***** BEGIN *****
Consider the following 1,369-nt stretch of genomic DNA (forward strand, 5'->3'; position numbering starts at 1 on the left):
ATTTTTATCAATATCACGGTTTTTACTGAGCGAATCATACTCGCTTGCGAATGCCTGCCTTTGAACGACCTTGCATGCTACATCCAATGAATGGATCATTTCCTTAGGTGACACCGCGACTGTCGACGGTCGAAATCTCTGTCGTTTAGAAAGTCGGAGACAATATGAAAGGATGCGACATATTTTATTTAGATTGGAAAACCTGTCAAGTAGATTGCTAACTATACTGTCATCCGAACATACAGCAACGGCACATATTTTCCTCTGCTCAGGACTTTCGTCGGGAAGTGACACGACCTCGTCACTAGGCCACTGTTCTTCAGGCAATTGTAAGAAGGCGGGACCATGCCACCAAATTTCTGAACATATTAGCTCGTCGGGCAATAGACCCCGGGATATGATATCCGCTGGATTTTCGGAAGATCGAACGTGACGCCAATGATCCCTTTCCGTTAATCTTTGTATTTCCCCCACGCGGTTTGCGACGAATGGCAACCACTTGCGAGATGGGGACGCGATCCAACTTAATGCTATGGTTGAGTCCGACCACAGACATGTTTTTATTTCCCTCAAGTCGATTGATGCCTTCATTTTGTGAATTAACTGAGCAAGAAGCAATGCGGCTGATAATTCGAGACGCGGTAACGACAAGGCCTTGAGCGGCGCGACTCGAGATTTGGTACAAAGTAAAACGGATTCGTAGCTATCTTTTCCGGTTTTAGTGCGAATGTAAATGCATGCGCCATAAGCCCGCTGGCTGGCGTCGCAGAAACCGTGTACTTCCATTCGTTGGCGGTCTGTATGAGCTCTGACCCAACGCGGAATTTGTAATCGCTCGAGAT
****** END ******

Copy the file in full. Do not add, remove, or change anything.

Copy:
Consider the following 1,369-nt stretch of genomic DNA (forward strand, 5'->3'; position numbering starts at 1 on the left):
ATTTTTATCAATATCACGGTTTTTACTGAGCGAATCATACTCGCTTGCGAATGCCTGCCTTTGAACGACCTTGCATGCTACATCCAATGAATGGATCATTTCCTTAGGTGACACCGCGACTGTCGACGGTCGAAATCTCTGTCGTTTAGAAAGTCGGAGACAATATGAAAGGATGCGACATATTTTATTTAGATTGGAAAACCTGTCAAGTAGATTGCTAACTATACTGTCATCCGAACATACAGCAACGGCACATATTTTCCTCTGCTCAGGACTTTCGTCGGGAAGTGACACGACCTCGTCACTAGGCCACTGTTCTTCAGGCAATTGTAAGAAGGCGGGACCATGCCACCAAATTTCTGAACATATTAGCTCGTCGGGCAATAGACCCCGGGATATGATATCCGCTGGATTTTCGGAAGATCGAACGTGACGCCAATGATCCCTTTCCGTTAATCTTTGTATTTCCCCCACGCGGTTTGCGACGAATGGCAACCACTTGCGAGATGGGGACGCGATCCAACTTAATGCTATGGTTGAGTCCGACCACAGACATGTTTTTATTTCCCTCAAGTCGATTGATGCCTTCATTTTGTGAATTAACTGAGCAAGAAGCAATGCGGCTGATAATTCGAGACGCGGTAACGACAAGGCCTTGAGCGGCGCGACTCGAGATTTGGTACAAAGTAAAACGGATTCGTAGCTATCTTTTCCGGTTTTAGTGCGAATGTAAATGCATGCGCCATAAGCCCGCTGGCTGGCGTCGCAGAAACCGTGTACTTCCATTCGTTGGCGGTCTGTATGAGCTCTGACCCAACGCGGAATTTGTAATCGCTCGAGAT